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Premature Ventricular Contractions (PVC) and Ventricular Tachycardia ( VT) Ablation

What are the goals of the procedure and what is the success rate?

PVC and VT ablation typically have an average 70% success rate. These rates can be  higher based upon the substrate. Your provider will discuss this in more detail with you.

What are the risks?

5% risk of major complication(s). Your provider will discuss this in more detail with you.

Why should I have this procedure with South Denver Cardiology?

Dr. Sri Sundaram, Dr. William Choe, Dr. Nicholas Palmeri, and Dr. Daniel Alyesh, do this procedure. Dr. Alyesh has done more of this type of ablation than most doctors in the state of Colorado.  His safety profile exceeds national averages, and he regularly presents at National Meetings on novel ablation techniques in this space.

What happens during the procedure?

Your provider places a catheter into a blood vessel in the groin and threads it up to the heart giving access to the inside of the heart. A catheter is used to map out the area(s) where the PVC or VT is coming from. A catheter is used to burn (radiofrequency energy) small areas in the heart where the PVC or VT originates. These areas remove the pathologic tissue disrupting the mechanism of the abnormal heart rhythm. Over time, these lesions mature improving the overall conduction of the heart.

Where is it done?

AdventHealth Porter Hospital or Swedish Medical Center

How long does it take?

3-6 hours

What type of anesthesia is used?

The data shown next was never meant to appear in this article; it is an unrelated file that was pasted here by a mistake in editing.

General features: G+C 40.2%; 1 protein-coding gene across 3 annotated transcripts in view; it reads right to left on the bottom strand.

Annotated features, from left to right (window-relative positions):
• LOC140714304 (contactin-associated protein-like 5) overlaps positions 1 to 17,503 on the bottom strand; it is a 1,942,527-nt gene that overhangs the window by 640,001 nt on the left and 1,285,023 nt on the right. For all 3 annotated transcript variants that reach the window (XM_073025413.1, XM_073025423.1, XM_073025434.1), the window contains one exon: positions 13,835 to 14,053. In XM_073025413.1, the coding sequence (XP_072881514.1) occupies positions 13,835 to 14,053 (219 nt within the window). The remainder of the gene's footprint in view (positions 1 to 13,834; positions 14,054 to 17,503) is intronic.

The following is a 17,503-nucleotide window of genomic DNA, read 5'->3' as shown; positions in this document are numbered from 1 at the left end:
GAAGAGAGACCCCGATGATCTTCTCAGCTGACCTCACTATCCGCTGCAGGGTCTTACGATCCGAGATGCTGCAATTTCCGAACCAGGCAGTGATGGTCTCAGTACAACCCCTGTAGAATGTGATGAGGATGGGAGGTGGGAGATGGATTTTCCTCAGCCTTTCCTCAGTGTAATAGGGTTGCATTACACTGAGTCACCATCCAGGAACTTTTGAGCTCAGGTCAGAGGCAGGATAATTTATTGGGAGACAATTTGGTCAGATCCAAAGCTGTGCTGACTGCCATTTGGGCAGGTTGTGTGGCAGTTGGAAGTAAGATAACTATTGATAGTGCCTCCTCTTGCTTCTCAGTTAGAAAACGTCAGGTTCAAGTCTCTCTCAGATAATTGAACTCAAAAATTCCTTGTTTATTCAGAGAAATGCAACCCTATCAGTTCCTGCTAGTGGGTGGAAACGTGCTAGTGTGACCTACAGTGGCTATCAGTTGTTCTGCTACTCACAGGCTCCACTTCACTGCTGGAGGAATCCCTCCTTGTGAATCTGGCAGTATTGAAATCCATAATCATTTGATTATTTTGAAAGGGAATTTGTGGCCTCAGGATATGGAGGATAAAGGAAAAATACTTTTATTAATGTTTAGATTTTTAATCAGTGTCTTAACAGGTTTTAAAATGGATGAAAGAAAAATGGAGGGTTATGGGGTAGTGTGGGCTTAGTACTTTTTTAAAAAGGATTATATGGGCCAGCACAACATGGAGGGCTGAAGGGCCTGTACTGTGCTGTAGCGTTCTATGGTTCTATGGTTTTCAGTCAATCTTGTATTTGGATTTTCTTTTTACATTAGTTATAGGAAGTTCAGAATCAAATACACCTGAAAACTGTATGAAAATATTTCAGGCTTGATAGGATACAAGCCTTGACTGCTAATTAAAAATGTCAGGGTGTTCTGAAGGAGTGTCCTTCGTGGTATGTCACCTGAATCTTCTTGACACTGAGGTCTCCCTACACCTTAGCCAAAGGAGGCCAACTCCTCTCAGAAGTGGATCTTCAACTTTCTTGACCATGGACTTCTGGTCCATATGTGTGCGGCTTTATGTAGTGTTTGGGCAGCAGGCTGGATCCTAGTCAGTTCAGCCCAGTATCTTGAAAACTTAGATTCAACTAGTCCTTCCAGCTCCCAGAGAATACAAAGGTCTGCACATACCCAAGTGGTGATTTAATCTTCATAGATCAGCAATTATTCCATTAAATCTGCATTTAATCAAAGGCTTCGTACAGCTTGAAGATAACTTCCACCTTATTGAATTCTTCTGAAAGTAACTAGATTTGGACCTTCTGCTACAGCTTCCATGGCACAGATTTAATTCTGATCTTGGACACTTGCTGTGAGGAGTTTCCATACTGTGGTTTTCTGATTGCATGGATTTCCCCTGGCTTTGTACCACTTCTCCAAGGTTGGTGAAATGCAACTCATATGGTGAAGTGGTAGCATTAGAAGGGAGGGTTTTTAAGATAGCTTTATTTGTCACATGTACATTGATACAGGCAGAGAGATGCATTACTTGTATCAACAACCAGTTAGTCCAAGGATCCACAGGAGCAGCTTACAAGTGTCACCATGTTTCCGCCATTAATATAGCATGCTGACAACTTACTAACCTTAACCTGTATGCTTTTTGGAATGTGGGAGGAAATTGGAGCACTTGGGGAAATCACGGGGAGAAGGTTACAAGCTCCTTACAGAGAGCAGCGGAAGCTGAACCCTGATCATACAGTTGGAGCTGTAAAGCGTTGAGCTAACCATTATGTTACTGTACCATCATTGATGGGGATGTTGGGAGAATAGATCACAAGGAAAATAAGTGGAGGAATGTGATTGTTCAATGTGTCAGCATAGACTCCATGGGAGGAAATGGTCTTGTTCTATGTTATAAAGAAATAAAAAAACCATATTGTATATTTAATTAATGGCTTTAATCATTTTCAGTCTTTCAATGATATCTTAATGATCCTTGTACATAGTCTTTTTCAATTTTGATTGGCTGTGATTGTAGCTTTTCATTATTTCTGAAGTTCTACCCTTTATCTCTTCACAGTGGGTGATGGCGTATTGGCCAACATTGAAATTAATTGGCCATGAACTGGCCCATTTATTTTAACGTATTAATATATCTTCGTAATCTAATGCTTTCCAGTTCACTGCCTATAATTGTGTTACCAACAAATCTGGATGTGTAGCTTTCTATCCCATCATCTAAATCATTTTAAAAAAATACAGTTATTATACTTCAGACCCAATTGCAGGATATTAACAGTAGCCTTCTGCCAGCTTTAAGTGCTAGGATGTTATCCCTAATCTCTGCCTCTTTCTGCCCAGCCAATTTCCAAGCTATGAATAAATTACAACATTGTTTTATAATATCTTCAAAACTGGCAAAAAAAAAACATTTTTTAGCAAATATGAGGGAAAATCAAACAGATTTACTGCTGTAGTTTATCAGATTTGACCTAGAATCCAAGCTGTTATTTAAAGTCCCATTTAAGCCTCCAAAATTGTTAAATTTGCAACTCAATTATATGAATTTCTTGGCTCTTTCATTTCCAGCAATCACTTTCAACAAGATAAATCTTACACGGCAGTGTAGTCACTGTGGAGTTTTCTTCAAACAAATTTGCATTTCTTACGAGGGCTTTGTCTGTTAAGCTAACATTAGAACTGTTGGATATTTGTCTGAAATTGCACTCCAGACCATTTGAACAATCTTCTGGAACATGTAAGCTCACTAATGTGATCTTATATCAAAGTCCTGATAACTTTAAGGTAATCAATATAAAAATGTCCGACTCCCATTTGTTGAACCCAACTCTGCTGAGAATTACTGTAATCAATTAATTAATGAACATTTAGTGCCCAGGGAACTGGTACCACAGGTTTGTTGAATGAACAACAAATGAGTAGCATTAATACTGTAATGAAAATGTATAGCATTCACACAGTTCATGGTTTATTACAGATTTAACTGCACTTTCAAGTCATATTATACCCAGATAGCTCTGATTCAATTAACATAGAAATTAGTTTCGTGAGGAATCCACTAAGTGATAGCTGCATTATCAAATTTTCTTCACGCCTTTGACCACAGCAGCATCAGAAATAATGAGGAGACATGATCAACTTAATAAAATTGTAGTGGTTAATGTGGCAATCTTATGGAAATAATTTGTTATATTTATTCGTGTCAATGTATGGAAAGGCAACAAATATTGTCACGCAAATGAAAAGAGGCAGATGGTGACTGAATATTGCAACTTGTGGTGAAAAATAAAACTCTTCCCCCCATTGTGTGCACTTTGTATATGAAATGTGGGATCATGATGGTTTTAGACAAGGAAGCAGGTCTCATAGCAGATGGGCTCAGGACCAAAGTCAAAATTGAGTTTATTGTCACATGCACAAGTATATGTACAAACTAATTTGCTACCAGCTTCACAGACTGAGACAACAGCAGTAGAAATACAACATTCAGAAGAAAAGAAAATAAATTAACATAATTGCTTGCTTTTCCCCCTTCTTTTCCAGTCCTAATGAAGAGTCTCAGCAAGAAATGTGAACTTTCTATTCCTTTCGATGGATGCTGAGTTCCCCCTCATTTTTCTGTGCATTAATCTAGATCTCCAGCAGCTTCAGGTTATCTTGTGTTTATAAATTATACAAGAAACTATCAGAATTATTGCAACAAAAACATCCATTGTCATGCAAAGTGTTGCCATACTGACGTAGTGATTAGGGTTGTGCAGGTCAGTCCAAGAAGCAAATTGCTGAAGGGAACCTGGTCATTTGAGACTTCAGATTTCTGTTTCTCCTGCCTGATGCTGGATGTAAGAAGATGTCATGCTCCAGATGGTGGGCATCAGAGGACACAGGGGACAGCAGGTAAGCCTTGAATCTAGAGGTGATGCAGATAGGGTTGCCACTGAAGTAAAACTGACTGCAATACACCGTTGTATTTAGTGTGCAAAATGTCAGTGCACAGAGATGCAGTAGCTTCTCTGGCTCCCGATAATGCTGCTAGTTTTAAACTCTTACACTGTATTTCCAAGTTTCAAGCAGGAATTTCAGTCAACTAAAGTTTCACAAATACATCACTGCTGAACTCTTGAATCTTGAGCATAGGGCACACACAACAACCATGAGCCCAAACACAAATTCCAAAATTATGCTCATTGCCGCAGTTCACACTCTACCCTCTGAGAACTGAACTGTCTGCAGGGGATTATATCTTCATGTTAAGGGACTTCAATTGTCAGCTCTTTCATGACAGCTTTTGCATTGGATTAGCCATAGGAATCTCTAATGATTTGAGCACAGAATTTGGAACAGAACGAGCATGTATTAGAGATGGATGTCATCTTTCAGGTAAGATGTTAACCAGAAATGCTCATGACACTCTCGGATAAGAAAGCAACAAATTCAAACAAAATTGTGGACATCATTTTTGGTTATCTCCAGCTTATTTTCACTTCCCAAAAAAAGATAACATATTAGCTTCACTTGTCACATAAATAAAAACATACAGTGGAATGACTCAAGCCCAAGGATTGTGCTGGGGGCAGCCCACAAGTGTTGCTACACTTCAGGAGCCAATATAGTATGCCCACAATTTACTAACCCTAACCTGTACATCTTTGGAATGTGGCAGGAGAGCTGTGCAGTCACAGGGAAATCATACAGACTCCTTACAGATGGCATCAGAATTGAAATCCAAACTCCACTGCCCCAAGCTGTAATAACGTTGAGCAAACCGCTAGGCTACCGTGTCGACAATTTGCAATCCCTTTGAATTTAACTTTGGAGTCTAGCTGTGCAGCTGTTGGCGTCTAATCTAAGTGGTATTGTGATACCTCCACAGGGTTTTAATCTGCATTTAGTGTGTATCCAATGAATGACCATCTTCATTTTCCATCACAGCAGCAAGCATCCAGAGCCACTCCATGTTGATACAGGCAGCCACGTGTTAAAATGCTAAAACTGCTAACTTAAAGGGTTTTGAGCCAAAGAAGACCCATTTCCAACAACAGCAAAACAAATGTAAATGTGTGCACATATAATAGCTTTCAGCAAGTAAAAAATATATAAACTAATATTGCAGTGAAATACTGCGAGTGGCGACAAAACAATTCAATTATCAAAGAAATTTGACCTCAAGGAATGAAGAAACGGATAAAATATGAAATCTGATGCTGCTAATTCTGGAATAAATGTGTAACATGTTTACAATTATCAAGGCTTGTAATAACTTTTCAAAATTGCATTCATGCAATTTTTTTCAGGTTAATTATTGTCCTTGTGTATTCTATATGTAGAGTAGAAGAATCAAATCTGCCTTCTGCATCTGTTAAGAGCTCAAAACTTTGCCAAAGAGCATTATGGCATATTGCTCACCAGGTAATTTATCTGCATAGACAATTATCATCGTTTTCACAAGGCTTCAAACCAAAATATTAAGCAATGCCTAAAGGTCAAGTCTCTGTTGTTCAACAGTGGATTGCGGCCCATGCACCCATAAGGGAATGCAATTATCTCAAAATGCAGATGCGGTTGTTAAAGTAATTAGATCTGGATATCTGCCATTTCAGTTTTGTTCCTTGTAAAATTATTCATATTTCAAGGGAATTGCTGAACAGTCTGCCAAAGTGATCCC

General anesthesia or MAC (monitored anesthesia care)

What happens right after the procedure?

You will stay in recovery for a few hours and will likely stay one day in the hospital for observation.

How will I feel after the procedure?  What is my expected recovery course?

You may feel fatigued from the anesthesia, have soreness in your groin region, mild chest discomfort while lying flat or with inhalation, and palpitations. Typically, normal activity can be resumed 1 week after the ablation. You can return to a sedentary job in a few days.  If you have a physically active job, you should take 1 week off work. You may ease back into exercise in two weeks. Results are determined after 3 months.

If you have had a PVC ablation, you will likely be on a true blood thinner for one week and be on Aspirin 81 mg for 1-3 months, depending on MD recommendations.

Helpful Resources

Preoperative Instructions

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Postoperative Instructions

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